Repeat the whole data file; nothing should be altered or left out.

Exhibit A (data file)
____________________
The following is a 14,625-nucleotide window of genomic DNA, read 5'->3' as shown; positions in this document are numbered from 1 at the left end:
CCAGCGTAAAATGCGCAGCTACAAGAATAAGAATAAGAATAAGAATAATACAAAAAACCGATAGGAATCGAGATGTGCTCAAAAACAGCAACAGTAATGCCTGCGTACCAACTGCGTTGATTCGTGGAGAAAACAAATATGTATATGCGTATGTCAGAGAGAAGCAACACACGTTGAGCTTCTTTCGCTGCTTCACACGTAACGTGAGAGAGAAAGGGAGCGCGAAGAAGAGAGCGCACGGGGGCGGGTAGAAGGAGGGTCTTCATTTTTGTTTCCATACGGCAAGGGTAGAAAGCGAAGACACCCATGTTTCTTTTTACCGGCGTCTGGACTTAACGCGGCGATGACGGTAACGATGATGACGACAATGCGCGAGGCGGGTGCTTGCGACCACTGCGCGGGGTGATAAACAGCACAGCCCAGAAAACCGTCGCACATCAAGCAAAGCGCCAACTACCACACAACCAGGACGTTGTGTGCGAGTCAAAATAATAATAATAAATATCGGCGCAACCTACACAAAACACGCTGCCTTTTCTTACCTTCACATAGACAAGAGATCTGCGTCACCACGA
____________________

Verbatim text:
The following is a 14,625-nucleotide window of genomic DNA, read 5'->3' as shown; positions in this document are numbered from 1 at the left end:
CCAGCGTAAAATGCGCAGCTACAAGAATAAGAATAAGAATAAGAATAATACAAAAAACCGATAGGAATCGAGATGTGCTCAAAAACAGCAACAGTAATGCCTGCGTACCAACTGCGTTGATTCGTGGAGAAAACAAATATGTATATGCGTATGTCAGAGAGAAGCAACACACGTTGAGCTTCTTTCGCTGCTTCACACGTAACGTGAGAGAGAAAGGGAGCGCGAAGAAGAGAGCGCACGGGGGCGGGTAGAAGGAGGGTCTTCATTTTTGTTTCCATACGGCAAGGGTAGAAAGCGAAGACACCCATGTTTCTTTTTACCGGCGTCTGGACTTAACGCGGCGATGACGGTAACGATGATGACGACAATGCGCGAGGCGGGTGCTTGCGACCACTGCGCGGGGTGATAAACAGCACAGCCCAGAAAACCGTCGCACATCAAGCAAAGCGCCAACTACCACACAACCAGGACGTTGTGTGCGAGTCAAAATAATAATAATAAATATCGGCGCAACCTACACAAAACACGCTGCCTTTTCTTACCTTCACATAGACAAGAGATCTGCGTCACCACGA